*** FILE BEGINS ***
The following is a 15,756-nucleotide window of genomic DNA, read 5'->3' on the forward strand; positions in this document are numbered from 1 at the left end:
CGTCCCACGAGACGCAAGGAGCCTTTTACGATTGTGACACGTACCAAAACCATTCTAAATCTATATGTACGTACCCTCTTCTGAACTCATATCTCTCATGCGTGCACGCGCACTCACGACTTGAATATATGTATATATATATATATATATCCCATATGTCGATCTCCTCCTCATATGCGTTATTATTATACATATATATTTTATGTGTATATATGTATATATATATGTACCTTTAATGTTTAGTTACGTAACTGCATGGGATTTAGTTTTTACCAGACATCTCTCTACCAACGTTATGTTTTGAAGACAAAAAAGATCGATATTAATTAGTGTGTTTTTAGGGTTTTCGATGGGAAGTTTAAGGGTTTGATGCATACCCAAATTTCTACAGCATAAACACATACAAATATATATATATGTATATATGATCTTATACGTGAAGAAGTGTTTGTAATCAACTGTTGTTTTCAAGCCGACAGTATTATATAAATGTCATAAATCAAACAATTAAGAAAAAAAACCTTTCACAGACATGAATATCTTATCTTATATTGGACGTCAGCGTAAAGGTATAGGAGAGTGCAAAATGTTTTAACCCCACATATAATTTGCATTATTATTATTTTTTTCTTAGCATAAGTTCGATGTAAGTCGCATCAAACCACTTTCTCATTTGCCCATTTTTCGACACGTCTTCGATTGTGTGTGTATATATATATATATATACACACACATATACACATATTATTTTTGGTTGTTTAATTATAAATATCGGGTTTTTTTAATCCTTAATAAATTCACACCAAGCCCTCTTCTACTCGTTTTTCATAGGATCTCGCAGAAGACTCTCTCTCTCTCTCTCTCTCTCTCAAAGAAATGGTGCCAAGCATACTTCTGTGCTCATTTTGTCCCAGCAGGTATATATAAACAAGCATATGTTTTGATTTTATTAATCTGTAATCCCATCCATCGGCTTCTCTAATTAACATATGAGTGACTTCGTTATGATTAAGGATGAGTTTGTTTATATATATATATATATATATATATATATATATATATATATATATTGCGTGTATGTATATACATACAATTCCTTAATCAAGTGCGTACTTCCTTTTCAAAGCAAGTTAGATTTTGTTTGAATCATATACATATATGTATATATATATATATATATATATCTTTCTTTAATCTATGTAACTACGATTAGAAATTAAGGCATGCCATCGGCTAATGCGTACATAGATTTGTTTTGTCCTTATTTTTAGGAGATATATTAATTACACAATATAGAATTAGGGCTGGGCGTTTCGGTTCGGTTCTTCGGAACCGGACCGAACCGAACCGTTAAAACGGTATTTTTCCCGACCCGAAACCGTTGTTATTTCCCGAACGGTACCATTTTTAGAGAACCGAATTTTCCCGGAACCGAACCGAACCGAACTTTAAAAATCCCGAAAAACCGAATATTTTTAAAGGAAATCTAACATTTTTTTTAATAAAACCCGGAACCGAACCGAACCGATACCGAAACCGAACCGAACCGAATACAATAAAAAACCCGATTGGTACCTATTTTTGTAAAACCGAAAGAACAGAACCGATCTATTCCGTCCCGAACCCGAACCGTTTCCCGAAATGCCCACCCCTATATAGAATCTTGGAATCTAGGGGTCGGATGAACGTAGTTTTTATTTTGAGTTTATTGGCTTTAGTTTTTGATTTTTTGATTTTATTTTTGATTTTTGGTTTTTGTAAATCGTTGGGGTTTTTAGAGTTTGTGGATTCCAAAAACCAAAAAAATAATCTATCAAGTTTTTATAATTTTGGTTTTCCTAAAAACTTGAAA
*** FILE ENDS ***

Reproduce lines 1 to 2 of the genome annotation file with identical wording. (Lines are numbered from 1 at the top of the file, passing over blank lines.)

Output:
The following is a 15,756-nucleotide window of genomic DNA, read 5'->3' on the forward strand; positions in this document are numbered from 1 at the left end:
CGTCCCACGAGACGCAAGGAGCCTTTTACGATTGTGACACGTACCAAAACCATTCTAAATCTATATGTACGTACCCTCTTCTGAACTCATATCTCTCATGCGTGCACGCGCACTCACGACTTGAATATATGTATATATATATATATATATCCCATATGTCGATCTCCTCCTCATATGCGTTATTATTATACATATATATTTTATGTGTATATATGTATATATATATGTACCTTTAATGTTTAGTTACGTAACTGCATGGGATTTAGTTTTTACCAGACATCTCTCTACCAACGTTATGTTTTGAAGACAAAAAAGATCGATATTAATTAGTGTGTTTTTAGGGTTTTCGATGGGAAGTTTAAGGGTTTGATGCATACCCAAATTTCTACAGCATAAACACATACAAATATATATATATGTATATATGATCTTATACGTGAAGAAGTGTTTGTAATCAACTGTTGTTTTCAAGCCGACAGTATTATATAAATGTCATAAATCAAACAATTAAGAAAAAAAACCTTTCACAGACATGAATATCTTATCTTATATTGGACGTCAGCGTAAAGGTATAGGAGAGTGCAAAATGTTTTAACCCCACATATAATTTGCATTATTATTATTTTTTTCTTAGCATAAGTTCGATGTAAGTCGCATCAAACCACTTTCTCATTTGCCCATTTTTCGACACGTCTTCGATTGTGTGTGTATATATATATATATATACACACACATATACACATATTATTTTTGGTTGTTTAATTATAAATATCGGGTTTTTTTAATCCTTAATAAATTCACACCAAGCCCTCTTCTACTCGTTTTTCATAGGATCTCGCAGAAGACTCTCTCTCTCTCTCTCTCTCTCTCAAAGAAATGGTGCCAAGCATACTTCTGTGCTCATTTTGTCCCAGCAGGTATATATAAACAAGCATATGTTTTGATTTTATTAATCTGTAATCCCATCCATCGGCTTCTCTAATTAACATATGAGTGACTTCGTTATGATTAAGGATGAGTTTGTTTATATATATATATATATATATATATATATATATATATATATATATTGCGTGTATGTATATACATACAATTCCTTAATCAAGTGCGTACTTCCTTTTCAAAGCAAGTTAGATTTTGTTTGAATCATATACATATATGTATATATATATATATATATATATCTTTCTTTAATCTATGTAACTACGATTAGAAATTAAGGCATGCCATCGGCTAATGCGTACATAGATTTGTTTTGTCCTTATTTTTAGGAGATATATTAATTACACAATATAGAATTAGGGCTGGGCGTTTCGGTTCGGTTCTTCGGAACCGGACCGAACCGAACCGTTAAAACGGTATTTTTCCCGACCCGAAACCGTTGTTATTTCCCGAACGGTACCATTTTTAGAGAACCGAATTTTCCCGGAACCGAACCGAACCGAACTTTAAAAATCCCGAAAAACCGAATATTTTTAAAGGAAATCTAACATTTTTTTTAATAAAACCCGGAACCGAACCGAACCGATACCGAAACCGAACCGAACCGAATACAATAAAAAACCCGATTGGTACCTATTTTTGTAAAACCGAAAGAACAGAACCGATCTATTCCGTCCCGAACCCGAACCGTTTCCCGAAATGCCCACCCCTATATAGAATCTTGGAATCTAGGGGTCGGATGAACGTAGTTTTTATTTTGAGTTTATTGGCTTTAGTTTTTGATTTTTTGATTTTATTTTTGATTTTTGGTTTTTGTAAATCGTTGGGGTTTTTAGAGTTTGTGGATTCCAAAAACCAAAAAAATAATCTATCAAGTTTTTATAATTTTGGTTTTCCTAAAAACTTGAAA